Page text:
Free-breathing fat and R * quantification in the liver using a stack-of-stars multi-echo acquisition with respiratory-resolved model-based reconstruction.
Schneider Manuel,Benkert Thomas,Solomon Eddy,Nickel Dominik,Fenchel Matthias,Kiefer Berthold,Maier Andreas,Chandarana Hersh,Block Kai Tobias
Magnetic resonance in medicine
PURPOSE:To develop a free-breathing hepatic fat and quantification method by extending a previously described stack-of-stars model-based fat-water separation technique with additional modeling of the transverse relaxation rate . METHODS:The proposed technique combines motion-robust radial sampling using a stack-of-stars bipolar multi-echo 3D GRE acquisition with iterative model-based fat-water separation. Parallel-Imaging and Compressed-Sensing principles are incorporated through modeling of the coil-sensitivity profiles and enforcement of total-variation (TV) sparsity on estimated water, fat, and parameter maps. Water and fat signals are used to estimate the confounder-corrected proton-density fat fraction (PDFF). Two strategies for handling respiratory motion are described: motion-averaged and motion-resolved reconstruction. Both techniques were evaluated in patients (n = 14) undergoing a hepatobiliary research protocol at 3T. PDFF and parameter maps were compared to a breath-holding Cartesian reference approach. RESULTS:Linear regression analyses demonstrated strong (r > 0.96) and significant (P ≪ .01) correlations between radial and Cartesian PDFF measurements for both the motion-averaged reconstruction (slope: 0.90; intercept: 0.07%) and the motion-resolved reconstruction (slope: 0.90; intercept: 0.11%). The motion-averaged technique overestimated hepatic values (slope: 0.35; intercept: 30.2 1/s) compared to the Cartesian reference. However, performing a respiratory-resolved reconstruction led to better value consistency (slope: 0.77; intercept: 7.5 1/s). CONCLUSIONS:The proposed techniques are promising alternatives to conventional Cartesian imaging for fat and quantification in patients with limited breath-holding capabilities. For accurate estimation, respiratory-resolved reconstruction should be used.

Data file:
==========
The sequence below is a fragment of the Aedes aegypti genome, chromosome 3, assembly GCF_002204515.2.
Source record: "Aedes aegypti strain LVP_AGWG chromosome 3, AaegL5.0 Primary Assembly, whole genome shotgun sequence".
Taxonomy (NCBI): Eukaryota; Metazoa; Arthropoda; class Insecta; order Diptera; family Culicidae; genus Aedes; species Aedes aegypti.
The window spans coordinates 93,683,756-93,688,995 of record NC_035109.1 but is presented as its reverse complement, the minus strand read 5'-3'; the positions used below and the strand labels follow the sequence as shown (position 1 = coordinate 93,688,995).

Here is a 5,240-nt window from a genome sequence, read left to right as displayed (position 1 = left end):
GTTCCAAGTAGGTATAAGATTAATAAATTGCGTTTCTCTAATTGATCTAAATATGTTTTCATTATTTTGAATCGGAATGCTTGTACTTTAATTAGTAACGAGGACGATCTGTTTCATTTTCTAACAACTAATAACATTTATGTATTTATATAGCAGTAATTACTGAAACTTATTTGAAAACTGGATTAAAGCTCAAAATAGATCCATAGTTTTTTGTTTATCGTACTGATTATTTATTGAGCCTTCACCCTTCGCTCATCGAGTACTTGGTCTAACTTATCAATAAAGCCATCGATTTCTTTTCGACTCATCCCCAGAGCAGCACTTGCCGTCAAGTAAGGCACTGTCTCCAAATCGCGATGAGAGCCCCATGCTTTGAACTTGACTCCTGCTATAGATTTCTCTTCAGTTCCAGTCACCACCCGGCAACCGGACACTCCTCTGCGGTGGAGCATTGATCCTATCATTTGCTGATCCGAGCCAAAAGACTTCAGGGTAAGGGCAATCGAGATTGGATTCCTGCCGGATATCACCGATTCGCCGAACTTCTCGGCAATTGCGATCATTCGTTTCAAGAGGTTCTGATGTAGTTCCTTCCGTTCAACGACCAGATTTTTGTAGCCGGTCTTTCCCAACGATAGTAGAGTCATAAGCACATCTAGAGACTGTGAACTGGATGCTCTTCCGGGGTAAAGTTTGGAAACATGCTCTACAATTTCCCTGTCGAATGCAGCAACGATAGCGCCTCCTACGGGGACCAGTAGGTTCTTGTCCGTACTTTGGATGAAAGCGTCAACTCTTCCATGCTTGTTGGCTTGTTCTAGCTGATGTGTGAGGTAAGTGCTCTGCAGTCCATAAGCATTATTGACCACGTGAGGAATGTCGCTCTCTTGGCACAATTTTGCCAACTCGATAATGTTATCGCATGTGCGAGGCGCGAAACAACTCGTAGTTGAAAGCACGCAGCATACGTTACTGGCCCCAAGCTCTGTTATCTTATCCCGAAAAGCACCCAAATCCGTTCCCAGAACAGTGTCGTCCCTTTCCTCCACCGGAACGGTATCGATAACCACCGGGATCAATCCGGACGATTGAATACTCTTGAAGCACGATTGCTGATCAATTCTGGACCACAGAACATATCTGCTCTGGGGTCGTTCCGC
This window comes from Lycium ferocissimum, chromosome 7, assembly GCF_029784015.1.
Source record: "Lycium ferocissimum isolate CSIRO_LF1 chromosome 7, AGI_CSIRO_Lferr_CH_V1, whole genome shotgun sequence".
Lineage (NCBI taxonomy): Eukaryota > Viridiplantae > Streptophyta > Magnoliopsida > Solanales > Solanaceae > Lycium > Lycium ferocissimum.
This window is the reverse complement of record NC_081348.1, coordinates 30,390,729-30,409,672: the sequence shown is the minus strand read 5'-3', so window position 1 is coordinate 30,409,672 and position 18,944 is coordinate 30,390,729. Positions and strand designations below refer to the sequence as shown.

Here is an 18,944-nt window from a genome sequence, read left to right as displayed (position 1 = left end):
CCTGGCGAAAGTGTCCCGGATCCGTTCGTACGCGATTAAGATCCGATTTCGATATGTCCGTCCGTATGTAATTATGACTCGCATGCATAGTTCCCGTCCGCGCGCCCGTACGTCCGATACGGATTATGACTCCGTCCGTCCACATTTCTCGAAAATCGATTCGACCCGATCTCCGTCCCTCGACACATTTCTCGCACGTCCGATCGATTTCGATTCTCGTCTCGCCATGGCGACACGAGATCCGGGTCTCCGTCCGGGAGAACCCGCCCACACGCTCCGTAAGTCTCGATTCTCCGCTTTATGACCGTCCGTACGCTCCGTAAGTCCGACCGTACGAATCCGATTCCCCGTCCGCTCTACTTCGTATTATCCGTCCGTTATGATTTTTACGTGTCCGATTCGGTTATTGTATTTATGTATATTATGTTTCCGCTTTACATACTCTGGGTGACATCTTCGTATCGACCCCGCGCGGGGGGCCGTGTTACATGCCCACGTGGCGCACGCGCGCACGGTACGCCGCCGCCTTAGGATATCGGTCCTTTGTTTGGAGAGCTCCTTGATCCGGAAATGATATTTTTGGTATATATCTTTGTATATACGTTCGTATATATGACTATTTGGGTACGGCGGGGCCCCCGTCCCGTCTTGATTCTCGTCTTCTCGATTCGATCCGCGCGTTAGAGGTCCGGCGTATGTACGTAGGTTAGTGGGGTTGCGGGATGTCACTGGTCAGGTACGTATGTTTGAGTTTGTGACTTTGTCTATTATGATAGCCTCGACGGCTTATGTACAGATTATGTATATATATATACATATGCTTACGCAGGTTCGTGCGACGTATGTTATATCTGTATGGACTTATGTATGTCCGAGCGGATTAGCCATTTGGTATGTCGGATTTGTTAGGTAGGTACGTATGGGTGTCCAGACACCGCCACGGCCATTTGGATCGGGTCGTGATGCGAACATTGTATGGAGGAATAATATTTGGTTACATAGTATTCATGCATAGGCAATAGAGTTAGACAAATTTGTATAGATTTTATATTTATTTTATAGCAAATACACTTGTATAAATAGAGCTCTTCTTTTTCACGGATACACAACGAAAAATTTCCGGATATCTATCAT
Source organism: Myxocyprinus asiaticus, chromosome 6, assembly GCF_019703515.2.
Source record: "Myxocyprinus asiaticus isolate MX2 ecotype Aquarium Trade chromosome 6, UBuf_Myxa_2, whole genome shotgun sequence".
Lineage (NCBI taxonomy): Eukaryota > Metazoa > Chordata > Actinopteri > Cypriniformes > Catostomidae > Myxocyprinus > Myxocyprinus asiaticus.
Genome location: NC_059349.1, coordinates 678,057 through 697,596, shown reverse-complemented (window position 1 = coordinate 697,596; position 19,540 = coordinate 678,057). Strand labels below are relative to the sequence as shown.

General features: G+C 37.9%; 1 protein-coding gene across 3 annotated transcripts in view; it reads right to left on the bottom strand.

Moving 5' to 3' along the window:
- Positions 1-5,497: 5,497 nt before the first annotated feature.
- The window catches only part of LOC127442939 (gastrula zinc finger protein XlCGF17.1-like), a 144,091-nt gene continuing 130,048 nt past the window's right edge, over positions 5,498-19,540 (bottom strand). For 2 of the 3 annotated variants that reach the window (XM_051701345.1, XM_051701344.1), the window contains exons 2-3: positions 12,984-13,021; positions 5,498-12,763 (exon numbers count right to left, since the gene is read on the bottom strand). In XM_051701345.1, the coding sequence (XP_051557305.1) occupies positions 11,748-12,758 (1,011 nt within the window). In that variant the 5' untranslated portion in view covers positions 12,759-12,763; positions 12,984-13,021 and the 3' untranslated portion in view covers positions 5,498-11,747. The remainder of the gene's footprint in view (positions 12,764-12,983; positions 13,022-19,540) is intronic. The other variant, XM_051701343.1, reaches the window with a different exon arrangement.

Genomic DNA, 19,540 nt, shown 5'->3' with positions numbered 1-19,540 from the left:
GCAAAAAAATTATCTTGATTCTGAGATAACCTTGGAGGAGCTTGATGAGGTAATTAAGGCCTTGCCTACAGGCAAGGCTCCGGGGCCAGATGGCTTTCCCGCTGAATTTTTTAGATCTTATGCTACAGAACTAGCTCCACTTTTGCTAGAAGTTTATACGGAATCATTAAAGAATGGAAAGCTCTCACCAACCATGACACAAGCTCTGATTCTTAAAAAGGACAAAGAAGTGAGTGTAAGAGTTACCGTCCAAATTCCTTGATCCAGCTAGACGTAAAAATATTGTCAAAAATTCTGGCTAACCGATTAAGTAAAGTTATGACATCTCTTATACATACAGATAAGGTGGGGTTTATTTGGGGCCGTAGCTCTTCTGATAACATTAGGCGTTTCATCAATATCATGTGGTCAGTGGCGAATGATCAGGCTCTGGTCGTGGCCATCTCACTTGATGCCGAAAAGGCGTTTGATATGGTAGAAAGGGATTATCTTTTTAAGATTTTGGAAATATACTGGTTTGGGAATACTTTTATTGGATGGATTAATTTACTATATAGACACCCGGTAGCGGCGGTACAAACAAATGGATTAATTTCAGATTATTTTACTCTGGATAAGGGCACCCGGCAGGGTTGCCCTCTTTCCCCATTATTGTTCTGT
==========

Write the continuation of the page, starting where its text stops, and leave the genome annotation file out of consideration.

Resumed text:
Prevalence of nonalcoholic fatty liver disease in mental disorder inpatients in China: an observational study.
Ma Qiuyue,Yang Fude,Ma Botao,Jing Wenzhan,Liu Jue,Guo Moning,Li Juan,Wang Zhiren,Liu Min
BACKGROUND AND PURPOSE:Non-alcoholic fatty liver disease (NAFLD) is becoming the most common liver disease in China. However, the understanding of NAFLD prevalence among Chinese mental disorder inpatients remains insufficient. We aim to investigate the prevalence of NAFLD among mental disorder inpatients in Beijing, China. METHODS:In this observational study, we included 66,273 mental disorder inpatients between 2014 and 2018, including inpatients with schizophrenia, bipolar disorder, depressive disorder and other mental disorders. Data were obtained from electronic health records of 19 specialized psychiatric hospitals in Beijing. NAFLD was defined by ICD-10 code, excluding other causes of liver disease. We calculated the overall and annual prevalence rates of NAFLD from 2014 to 2018, and compared NAFLD prevalence between sexes, age groups, mental disorders types, antipsychotics use, and comorbidities. Multivariable logistic regression was used to examine risk factors associated with NAFLD. Subgroup analysis was performed in different mental disorder types. RESULTS:The prevalence of NAFLD was 17.63% (95% CI 17.34-17.92%) in mental disorder inpatients, increasing from 16.88% in 2014 to 19.07% in 2018. The NAFLD prevalence in participants with schizophrenia (22.44%) was higher than that in participants with bipolar disorder (17.89%), depressive disorder (12.62%), and other mental disorders (12.99%). Women had similar or even higher NAFLD prevalence than men after 50 years. Men, 50-59 years (aOR = 1.71), schizophrenia (aOR = 1.56), bipolar disorder (aOR = 1.47), antipsychotics use (aOR = 1.46), hypertension (aOR = 1.50), diabetes (aOR = 1.83), dyslipidemia (aOR = 2.50) were risk factors for NAFLD in mental disorder inpatients. CONCLUSION:NAFLD was common among Chinese mental disorder inpatients, and increased over years. The prevalence of NAFLD was higher among men, old women, inpatients with schizophrenia, bipolar disorder, antipsychotics, hypertension, diabetes, and dyslipidemia. Fatty liver disease among mental disorder population warrants the attention of psychiatric specialists and health policy-makers.